CALIFORNIA NOT EXPLAINING RELEASES (VIDEO)

CALIFORNIA NOT EXPLAINING RELEASES

Won’t Say Why OR How Many Violent Criminals Are Walking Free From Potential Life Sentences

CALIFORNIA NOT EXPLAINING RELEASES OF VIOLENT OFFENDERS

For weeks, CBS13 has been pressing the California Department of Corrections and Rehabilitation for transparency on the early inmate releases.

Now the office says because of privacy laws, they will not tell the public why a woman serving a life prison sentence for murder is free.

Nor will they even where she is.

“It’s really a slap in the face to my brother, to the judicial system,” said Dena Love.

Love is once again having to relive the murder of her brother,

Kevin “John” Ruska Jr., who was kidnapped and eventually died at the hands of Terebea Williams in 1998.

Williams only served a quarter of her 84 years to life sentence for first-degree murder.

Kevin “John” Ruska was killed by Williams and the family says they still don’t know why.

“She should have spent the rest of her life behind bars,” said Love.

Williams is now walking free after she was deemed at high medical risk for the virus. The Yolo County District Attorneys Office was told she suffers a heart condition.




 

PELOSI IS PLAYING HARDBALL

Pelosi Is Playing Hardball on Coronavirus Relief. She Thinks She’ll Win.

Will the People?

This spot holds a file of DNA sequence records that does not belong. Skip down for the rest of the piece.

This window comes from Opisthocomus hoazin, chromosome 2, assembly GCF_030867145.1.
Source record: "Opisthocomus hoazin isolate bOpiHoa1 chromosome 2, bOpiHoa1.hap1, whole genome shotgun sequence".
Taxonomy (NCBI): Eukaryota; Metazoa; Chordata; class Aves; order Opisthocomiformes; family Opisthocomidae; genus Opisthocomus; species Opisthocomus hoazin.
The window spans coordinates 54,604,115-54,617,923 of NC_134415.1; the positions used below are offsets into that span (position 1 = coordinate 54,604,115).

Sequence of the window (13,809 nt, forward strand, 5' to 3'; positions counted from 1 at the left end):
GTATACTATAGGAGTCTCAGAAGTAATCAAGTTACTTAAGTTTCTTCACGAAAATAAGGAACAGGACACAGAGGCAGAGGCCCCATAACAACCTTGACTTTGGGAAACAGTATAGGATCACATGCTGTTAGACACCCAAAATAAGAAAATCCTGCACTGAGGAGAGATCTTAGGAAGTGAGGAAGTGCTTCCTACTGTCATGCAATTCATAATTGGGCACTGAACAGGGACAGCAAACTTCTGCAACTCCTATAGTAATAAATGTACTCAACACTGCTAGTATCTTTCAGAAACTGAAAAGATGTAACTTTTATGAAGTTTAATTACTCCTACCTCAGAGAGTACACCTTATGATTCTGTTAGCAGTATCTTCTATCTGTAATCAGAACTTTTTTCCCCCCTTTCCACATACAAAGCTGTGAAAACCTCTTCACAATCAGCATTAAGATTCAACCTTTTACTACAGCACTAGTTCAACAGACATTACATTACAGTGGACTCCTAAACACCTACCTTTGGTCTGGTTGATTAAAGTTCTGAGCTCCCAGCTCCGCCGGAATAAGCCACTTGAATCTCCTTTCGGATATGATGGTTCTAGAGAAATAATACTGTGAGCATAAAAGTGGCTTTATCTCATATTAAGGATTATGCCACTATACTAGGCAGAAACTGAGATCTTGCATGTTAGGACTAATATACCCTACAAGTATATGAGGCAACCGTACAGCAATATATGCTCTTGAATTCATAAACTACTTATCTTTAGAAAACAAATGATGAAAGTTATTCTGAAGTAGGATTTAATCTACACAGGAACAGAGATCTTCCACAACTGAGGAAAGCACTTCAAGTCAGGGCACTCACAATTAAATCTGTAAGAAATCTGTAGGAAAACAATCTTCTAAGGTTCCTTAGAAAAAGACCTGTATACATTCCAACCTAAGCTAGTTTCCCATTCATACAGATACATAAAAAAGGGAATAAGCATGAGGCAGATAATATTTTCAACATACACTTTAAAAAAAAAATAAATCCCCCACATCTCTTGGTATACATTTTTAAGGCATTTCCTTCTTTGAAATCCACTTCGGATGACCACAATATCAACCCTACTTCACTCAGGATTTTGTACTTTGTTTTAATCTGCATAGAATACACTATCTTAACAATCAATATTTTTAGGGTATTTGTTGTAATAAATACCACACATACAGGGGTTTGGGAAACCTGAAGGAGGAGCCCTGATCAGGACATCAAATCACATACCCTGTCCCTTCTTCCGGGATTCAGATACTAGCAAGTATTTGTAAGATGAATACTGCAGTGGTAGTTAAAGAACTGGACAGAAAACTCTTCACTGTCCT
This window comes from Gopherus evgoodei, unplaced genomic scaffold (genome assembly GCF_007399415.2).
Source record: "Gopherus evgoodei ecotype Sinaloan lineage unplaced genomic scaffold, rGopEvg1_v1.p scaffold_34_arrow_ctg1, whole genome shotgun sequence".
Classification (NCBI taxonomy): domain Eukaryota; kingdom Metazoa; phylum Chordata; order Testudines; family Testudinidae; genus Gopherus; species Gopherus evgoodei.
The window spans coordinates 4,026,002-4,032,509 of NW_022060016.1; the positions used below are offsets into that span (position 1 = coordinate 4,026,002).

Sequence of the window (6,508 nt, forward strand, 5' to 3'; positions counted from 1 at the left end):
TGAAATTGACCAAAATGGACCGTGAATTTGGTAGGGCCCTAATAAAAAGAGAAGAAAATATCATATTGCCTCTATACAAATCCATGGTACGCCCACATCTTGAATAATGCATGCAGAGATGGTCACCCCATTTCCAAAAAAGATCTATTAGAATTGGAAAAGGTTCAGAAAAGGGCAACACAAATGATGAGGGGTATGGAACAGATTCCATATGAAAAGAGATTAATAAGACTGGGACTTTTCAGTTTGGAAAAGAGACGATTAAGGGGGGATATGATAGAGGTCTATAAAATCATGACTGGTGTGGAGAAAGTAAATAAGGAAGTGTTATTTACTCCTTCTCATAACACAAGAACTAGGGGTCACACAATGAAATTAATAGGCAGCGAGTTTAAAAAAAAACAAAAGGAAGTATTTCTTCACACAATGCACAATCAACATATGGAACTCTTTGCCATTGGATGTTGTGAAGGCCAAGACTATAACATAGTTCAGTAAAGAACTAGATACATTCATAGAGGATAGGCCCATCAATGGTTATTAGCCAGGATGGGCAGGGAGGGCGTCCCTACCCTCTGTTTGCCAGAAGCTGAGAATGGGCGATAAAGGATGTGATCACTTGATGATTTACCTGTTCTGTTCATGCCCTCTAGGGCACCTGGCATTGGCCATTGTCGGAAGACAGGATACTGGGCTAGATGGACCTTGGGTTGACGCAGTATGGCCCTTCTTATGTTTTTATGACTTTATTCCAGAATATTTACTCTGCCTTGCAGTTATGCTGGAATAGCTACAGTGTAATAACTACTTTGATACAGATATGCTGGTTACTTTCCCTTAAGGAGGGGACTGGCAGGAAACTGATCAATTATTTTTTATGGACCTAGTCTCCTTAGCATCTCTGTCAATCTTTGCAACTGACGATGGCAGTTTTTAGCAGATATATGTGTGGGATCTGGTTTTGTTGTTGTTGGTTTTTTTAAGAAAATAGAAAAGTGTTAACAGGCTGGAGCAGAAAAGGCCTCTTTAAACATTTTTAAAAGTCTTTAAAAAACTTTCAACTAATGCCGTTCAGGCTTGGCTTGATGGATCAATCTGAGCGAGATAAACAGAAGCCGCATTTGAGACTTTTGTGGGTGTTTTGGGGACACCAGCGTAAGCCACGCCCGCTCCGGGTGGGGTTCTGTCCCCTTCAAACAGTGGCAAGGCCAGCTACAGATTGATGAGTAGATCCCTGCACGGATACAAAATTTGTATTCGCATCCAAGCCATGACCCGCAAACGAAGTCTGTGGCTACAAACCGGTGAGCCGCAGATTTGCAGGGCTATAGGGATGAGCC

PELOSI IS PLAYING HARDBALL WITH CORONA RELIEF

As the clock ticked down Thursday on a self-imposed deadline for a breakthrough in coronavirus relief talks with no deal in sight,

Jim Cramer, the brash CNBC host, had an on-air proposal for Speaker Nancy Pelosi of California.

Speaker Nancy Pelosi and Senator Chuck Schumer have held multiple negotiating sessions in her office with top administration officials. Her strategy carries substantial political risk and real collateral damage, at least in the short term.

Why not try invoking the memory of the late civil rights icon John Lewis to try to persuade Republicans,

To agree to help the most vulnerable Americans, including “minorities” struggling to weather a pandemic and a recession?

Ms. Pelosi flashed a forced smile.

“Perhaps,” she deadpanned, “you mistook them for somebody who gives a damn for what you just described.”

The comment — unusually coarse for Ms. Pelosi, 80, who was educated by nuns — was part insult,

Part dare and part slogan for a woman who believes she has the upper hand in crisis negotiations and does not intend to lose it.

And it reflected how, two weeks into stalled talks over another round of federal assistance to prop up a battered economy,

And less than three months before Election Day, the speaker of the House is going for the jugular.

She has publicly heaped disdain on her White House negotiating partners,

PLAYING HARDBALL IN MEETINGS

As she plays hardball in daily private meetings in her Capitol office suite,

Convinced that she has political leverage to force Republicans to agree to far more generous aid than they have offered.

She has been unwilling to bow to the Trump administration’s demands for a much narrower bill or a stopgap solution.